Merrimack Valley debates, then defeats ban on teaching Critical Race Theory

  • The Merrimack Valley School Board answers residents’ questions on how COVID-19 relief money was allocated. Josh Morrill / Monitor staff

Monitor staff
Published: 3/5/2022 4:53:05 PM
Modified: 3/5/2022 4:52:30 PM

When a number of Merrimack Valley parents stood up at their annual meeting to voice their opinions on a warrant article restricting the teaching Critical Race Theory and other controversial historical racial topics, Sean McConaughey took to the microphone to let the community know he thinks censorship is not the answer.

McConaughey, currently a senior at Merrimack County High School, said today’s students have the capacity to learn about Critical Race Theory and other complex race-related theories in U.S. history, as he believes students have the capacity to think individually.

“I personally don't have a problem with teachers teaching (Critical Race Theory) …there are a couple seniors who are in the process of bringing a debate team right now,” McConaughey said Friday night. “And as far as kids questioning, no kids have had a problem with talking to the teacher directly. Kids aren't scared to speak up during history classes and address these controversial topics. And I think that's why we should teach them.”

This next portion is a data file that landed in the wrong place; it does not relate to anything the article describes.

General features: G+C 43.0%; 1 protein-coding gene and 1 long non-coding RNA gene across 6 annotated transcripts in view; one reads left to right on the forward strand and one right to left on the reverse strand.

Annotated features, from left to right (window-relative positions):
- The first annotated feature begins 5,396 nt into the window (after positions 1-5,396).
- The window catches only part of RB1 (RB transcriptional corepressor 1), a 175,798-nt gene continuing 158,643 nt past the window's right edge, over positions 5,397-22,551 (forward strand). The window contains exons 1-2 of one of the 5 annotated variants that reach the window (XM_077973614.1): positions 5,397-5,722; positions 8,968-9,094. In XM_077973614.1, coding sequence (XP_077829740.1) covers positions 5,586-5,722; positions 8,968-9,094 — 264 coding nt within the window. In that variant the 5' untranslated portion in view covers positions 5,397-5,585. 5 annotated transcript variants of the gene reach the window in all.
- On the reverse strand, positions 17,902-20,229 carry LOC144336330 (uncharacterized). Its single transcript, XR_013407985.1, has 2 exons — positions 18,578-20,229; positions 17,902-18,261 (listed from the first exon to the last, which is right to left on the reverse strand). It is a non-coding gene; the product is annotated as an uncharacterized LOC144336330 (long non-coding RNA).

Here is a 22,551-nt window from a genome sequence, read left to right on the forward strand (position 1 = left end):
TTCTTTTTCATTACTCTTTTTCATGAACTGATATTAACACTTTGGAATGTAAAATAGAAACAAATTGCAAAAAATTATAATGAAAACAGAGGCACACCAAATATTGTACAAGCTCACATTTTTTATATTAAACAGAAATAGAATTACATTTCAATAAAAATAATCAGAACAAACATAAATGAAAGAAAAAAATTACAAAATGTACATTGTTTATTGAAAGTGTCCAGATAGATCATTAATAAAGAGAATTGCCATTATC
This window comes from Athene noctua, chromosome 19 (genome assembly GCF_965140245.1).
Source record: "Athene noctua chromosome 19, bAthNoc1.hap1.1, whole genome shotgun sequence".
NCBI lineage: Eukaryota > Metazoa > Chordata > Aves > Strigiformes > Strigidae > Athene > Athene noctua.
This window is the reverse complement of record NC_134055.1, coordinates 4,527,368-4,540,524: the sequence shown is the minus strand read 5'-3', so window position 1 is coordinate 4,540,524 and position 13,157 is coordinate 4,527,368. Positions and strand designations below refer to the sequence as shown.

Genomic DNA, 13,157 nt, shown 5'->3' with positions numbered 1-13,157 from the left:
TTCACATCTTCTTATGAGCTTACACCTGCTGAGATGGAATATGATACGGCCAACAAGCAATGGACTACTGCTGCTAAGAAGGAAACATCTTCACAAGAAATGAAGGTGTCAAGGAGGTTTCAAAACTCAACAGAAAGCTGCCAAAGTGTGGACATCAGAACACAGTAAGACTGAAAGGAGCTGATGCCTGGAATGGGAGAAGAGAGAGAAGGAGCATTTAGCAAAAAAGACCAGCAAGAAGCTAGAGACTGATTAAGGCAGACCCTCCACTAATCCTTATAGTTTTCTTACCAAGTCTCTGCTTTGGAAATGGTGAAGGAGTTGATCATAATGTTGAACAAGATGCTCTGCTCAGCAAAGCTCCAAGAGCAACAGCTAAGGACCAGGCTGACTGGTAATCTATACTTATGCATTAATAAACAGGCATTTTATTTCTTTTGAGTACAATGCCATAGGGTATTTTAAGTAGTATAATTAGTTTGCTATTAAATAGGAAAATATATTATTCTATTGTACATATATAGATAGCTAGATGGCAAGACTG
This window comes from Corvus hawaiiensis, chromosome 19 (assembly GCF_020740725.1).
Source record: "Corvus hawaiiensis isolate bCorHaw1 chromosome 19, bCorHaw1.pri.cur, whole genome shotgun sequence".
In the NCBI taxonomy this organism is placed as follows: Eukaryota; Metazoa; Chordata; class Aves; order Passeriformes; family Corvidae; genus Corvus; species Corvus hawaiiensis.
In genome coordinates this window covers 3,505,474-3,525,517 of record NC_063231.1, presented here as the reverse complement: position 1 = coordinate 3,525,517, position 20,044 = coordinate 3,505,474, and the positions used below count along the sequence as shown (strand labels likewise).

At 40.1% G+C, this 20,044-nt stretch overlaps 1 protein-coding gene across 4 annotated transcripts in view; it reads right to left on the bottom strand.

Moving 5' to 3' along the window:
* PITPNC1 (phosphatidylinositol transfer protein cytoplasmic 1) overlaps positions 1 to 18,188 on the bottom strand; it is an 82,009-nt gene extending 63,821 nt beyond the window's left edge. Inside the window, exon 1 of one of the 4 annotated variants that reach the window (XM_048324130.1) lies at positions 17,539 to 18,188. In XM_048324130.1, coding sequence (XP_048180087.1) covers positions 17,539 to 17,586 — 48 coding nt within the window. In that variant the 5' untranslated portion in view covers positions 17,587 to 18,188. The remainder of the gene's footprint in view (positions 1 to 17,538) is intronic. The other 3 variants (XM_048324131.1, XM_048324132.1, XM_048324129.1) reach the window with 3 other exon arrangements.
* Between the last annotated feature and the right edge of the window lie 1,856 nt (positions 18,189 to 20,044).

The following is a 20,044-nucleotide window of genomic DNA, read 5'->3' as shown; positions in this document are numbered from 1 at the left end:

The most extensive dialogue of the night came from this warrant article aiming to ban the typically college-level academic concept formulated by civil-rights activists and scholars. It was originally formulated to examine the convergence of race and law in America, and other “derivative philosophies.”